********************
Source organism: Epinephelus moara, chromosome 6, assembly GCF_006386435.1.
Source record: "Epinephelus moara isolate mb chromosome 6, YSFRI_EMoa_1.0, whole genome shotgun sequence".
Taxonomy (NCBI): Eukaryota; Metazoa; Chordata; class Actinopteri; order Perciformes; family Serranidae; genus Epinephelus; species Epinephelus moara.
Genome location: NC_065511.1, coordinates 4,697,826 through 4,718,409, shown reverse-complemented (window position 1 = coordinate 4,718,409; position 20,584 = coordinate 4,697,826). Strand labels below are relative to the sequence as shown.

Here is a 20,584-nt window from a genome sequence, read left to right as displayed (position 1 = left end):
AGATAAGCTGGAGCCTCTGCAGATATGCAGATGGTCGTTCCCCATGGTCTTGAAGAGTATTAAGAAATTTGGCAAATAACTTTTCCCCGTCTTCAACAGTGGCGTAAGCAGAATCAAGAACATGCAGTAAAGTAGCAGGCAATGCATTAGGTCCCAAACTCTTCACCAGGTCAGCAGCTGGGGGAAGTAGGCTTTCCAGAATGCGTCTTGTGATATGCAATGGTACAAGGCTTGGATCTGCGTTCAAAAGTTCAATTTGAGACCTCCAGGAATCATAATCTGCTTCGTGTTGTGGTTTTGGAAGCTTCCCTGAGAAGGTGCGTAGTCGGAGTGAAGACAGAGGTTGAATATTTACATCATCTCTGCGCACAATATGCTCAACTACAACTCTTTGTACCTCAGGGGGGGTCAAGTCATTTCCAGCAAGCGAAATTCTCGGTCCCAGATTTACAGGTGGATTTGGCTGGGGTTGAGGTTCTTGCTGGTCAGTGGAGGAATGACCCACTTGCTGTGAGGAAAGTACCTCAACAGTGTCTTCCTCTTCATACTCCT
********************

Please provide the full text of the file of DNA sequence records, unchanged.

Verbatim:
Source organism: Epinephelus moara, chromosome 6, assembly GCF_006386435.1.
Source record: "Epinephelus moara isolate mb chromosome 6, YSFRI_EMoa_1.0, whole genome shotgun sequence".
Taxonomy (NCBI): Eukaryota; Metazoa; Chordata; class Actinopteri; order Perciformes; family Serranidae; genus Epinephelus; species Epinephelus moara.
Genome location: NC_065511.1, coordinates 4,697,826 through 4,718,409, shown reverse-complemented (window position 1 = coordinate 4,718,409; position 20,584 = coordinate 4,697,826). Strand labels below are relative to the sequence as shown.

Here is a 20,584-nt window from a genome sequence, read left to right as displayed (position 1 = left end):
AGATAAGCTGGAGCCTCTGCAGATATGCAGATGGTCGTTCCCCATGGTCTTGAAGAGTATTAAGAAATTTGGCAAATAACTTTTCCCCGTCTTCAACAGTGGCGTAAGCAGAATCAAGAACATGCAGTAAAGTAGCAGGCAATGCATTAGGTCCCAAACTCTTCACCAGGTCAGCAGCTGGGGGAAGTAGGCTTTCCAGAATGCGTCTTGTGATATGCAATGGTACAAGGCTTGGATCTGCGTTCAAAAGTTCAATTTGAGACCTCCAGGAATCATAATCTGCTTCGTGTTGTGGTTTTGGAAGCTTCCCTGAGAAGGTGCGTAGTCGGAGTGAAGACAGAGGTTGAATATTTACATCATCTCTGCGCACAATATGCTCAACTACAACTCTTTGTACCTCAGGGGGGGTCAAGTCATTTCCAGCAAGCGAAATTCTCGGTCCCAGATTTACAGGTGGATTTGGCTGGGGTTGAGGTTCTTGCTGGTCAGTGGAGGAATGACCCACTTGCTGTGAGGAAAGTACCTCAACAGTGTCTTCCTCTTCATACTCCT